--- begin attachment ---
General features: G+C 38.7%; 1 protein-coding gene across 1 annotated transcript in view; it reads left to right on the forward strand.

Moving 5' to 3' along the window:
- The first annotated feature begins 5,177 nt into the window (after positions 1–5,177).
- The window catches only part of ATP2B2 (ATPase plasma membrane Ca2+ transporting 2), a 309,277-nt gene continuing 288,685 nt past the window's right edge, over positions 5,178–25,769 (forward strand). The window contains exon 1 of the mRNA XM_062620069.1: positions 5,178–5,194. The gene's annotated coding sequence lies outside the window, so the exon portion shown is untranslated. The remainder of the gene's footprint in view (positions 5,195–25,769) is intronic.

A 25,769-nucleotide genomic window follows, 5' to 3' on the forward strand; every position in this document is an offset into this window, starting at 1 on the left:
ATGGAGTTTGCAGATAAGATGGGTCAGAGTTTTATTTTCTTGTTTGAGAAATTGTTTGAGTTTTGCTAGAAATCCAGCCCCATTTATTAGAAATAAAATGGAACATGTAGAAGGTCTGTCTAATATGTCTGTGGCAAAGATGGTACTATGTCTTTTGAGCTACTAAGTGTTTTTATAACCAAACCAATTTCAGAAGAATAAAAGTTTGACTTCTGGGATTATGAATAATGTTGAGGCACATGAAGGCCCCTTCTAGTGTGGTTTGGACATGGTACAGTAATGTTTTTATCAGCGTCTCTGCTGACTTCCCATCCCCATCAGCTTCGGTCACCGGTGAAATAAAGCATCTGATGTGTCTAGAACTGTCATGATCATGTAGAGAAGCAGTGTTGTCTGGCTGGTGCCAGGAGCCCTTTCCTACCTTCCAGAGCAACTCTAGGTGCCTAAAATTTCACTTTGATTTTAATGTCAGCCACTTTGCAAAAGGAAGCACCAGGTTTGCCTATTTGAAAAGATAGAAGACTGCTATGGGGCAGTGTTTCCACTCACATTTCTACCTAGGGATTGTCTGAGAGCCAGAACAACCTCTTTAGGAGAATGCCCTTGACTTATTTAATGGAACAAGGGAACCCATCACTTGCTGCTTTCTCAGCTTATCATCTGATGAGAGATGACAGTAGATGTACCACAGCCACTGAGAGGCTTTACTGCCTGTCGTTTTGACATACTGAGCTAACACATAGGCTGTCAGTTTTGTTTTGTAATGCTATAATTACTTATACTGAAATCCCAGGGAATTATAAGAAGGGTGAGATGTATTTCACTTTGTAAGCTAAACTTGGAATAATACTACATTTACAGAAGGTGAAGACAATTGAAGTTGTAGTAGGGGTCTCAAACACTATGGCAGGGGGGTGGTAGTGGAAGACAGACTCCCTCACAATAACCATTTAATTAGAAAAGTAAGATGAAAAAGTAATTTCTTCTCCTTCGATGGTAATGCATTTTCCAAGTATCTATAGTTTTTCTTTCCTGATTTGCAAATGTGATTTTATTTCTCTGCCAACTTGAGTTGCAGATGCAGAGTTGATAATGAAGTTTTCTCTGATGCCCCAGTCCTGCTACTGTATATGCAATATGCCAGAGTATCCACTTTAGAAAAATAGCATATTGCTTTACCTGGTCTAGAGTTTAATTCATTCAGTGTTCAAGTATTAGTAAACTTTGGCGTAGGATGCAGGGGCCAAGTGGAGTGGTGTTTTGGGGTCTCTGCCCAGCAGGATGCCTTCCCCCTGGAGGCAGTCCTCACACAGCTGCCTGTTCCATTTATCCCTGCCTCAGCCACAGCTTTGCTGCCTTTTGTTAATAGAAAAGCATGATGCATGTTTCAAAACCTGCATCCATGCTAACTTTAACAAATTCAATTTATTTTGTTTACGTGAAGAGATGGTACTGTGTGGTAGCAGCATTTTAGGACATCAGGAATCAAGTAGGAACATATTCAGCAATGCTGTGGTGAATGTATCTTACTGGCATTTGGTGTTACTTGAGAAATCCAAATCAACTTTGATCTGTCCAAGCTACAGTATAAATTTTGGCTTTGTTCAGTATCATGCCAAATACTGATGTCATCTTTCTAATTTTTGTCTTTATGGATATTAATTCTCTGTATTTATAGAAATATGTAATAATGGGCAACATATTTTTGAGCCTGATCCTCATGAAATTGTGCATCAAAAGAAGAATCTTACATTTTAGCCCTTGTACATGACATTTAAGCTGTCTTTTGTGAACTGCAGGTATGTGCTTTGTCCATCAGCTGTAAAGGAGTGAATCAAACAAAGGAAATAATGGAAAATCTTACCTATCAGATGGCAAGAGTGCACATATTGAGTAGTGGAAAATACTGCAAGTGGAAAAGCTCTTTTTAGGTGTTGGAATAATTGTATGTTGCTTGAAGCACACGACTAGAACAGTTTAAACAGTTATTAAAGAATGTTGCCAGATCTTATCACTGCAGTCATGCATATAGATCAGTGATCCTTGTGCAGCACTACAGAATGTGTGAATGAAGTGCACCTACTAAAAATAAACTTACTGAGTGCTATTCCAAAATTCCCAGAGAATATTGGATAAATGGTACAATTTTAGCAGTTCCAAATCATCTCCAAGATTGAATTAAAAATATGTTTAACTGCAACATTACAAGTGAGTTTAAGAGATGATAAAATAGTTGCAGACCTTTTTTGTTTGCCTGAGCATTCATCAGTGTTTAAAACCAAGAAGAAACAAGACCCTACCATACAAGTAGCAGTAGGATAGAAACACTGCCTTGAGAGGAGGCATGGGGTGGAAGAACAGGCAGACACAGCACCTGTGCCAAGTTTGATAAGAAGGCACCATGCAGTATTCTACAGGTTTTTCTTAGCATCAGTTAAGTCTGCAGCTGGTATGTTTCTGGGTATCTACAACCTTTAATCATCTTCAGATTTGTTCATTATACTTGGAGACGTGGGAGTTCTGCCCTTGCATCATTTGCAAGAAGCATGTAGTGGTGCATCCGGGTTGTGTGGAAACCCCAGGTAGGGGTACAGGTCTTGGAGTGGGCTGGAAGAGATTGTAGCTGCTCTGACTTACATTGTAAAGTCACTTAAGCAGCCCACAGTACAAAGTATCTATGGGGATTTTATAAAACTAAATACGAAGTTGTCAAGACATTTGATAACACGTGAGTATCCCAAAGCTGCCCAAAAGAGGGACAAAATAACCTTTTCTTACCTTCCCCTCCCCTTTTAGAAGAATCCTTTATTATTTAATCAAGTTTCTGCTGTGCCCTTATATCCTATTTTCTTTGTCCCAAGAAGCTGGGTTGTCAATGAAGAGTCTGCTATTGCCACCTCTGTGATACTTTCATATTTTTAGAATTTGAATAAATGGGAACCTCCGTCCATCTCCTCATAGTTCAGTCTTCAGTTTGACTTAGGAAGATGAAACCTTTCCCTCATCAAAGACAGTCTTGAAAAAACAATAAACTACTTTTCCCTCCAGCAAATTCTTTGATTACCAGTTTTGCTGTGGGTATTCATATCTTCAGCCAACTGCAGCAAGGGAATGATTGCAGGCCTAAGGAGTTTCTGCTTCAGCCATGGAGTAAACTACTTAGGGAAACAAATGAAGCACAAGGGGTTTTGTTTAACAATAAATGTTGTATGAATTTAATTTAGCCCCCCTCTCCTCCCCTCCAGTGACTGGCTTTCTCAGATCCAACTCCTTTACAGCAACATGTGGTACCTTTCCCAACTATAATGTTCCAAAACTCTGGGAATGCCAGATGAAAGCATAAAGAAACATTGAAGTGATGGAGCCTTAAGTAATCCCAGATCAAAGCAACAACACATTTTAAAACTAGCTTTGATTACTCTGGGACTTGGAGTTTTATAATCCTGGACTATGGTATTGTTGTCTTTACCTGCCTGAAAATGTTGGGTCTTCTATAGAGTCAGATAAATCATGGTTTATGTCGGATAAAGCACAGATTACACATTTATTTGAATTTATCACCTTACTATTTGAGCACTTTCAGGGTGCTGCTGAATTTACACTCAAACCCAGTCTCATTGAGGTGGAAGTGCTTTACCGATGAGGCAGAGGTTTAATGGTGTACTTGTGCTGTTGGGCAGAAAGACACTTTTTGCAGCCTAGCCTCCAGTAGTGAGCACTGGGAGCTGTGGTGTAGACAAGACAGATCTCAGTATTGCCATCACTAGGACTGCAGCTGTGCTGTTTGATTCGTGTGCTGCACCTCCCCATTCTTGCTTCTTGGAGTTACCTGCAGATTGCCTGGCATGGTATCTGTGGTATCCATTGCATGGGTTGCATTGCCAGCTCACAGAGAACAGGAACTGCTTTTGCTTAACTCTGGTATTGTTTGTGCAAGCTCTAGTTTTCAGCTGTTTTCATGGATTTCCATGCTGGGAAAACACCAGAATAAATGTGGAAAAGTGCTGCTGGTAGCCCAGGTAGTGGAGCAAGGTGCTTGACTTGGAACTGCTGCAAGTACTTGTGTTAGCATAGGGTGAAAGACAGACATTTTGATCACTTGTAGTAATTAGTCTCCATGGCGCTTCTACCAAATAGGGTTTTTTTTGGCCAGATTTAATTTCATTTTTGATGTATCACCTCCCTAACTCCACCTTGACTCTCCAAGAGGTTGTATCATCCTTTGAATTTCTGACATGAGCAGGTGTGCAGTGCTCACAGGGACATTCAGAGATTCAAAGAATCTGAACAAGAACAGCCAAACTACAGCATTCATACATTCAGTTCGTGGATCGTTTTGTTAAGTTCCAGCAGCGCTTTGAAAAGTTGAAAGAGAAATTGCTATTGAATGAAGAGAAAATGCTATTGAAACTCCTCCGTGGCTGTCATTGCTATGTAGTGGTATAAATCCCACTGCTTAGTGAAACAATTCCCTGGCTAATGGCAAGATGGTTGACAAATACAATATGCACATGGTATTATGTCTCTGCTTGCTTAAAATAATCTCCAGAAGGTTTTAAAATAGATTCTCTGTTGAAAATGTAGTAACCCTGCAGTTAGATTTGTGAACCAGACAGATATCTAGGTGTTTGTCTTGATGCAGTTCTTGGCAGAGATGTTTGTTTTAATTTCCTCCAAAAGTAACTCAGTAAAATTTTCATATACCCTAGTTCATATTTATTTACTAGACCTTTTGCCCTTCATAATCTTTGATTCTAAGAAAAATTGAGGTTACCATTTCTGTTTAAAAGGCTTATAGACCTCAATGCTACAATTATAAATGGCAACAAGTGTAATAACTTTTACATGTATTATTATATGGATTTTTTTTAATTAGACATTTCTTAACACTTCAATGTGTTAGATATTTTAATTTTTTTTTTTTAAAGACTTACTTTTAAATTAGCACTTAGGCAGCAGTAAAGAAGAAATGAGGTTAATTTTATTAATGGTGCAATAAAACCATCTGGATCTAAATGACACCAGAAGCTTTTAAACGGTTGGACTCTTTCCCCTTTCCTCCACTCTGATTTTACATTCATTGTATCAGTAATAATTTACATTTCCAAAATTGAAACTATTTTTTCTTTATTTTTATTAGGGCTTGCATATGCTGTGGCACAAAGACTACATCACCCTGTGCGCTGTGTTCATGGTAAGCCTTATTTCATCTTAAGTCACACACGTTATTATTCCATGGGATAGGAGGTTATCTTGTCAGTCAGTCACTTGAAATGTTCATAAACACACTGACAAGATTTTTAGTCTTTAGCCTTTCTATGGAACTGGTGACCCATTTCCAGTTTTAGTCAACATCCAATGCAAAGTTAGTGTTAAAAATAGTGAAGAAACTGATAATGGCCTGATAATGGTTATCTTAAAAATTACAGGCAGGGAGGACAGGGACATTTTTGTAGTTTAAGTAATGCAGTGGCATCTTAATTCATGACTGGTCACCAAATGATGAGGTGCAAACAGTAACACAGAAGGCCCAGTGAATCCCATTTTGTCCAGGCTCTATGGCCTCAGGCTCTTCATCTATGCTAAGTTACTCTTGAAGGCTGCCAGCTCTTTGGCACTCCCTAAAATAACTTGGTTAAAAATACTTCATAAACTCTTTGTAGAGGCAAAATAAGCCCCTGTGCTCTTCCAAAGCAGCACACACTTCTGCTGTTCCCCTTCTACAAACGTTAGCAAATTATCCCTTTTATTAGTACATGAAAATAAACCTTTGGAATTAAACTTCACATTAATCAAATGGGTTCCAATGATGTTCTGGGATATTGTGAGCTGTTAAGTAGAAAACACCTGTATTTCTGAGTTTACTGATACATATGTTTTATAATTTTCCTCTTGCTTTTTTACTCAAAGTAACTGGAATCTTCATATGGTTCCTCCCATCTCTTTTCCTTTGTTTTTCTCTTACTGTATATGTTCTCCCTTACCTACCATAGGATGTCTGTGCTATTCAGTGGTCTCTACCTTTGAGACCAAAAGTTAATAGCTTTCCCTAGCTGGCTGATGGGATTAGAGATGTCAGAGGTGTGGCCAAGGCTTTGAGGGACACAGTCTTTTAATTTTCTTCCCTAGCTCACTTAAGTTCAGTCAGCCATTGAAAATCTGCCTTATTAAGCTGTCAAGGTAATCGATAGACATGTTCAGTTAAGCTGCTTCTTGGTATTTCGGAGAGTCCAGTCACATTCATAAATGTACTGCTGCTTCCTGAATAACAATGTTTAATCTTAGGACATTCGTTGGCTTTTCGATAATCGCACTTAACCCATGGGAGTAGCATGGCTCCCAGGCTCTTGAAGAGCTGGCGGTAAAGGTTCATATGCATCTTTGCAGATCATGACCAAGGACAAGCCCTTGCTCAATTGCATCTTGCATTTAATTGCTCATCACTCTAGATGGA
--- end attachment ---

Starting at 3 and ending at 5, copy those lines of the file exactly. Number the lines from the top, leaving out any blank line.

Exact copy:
- The first annotated feature begins 5,177 nt into the window (after positions 1–5,177).
- The window catches only part of ATP2B2 (ATPase plasma membrane Ca2+ transporting 2), a 309,277-nt gene continuing 288,685 nt past the window's right edge, over positions 5,178–25,769 (forward strand). The window contains exon 1 of the mRNA XM_062620069.1: positions 5,178–5,194. The gene's annotated coding sequence lies outside the window, so the exon portion shown is untranslated. The remainder of the gene's footprint in view (positions 5,195–25,769) is intronic.

A 25,769-nucleotide genomic window follows, 5' to 3' on the forward strand; every position in this document is an offset into this window, starting at 1 on the left: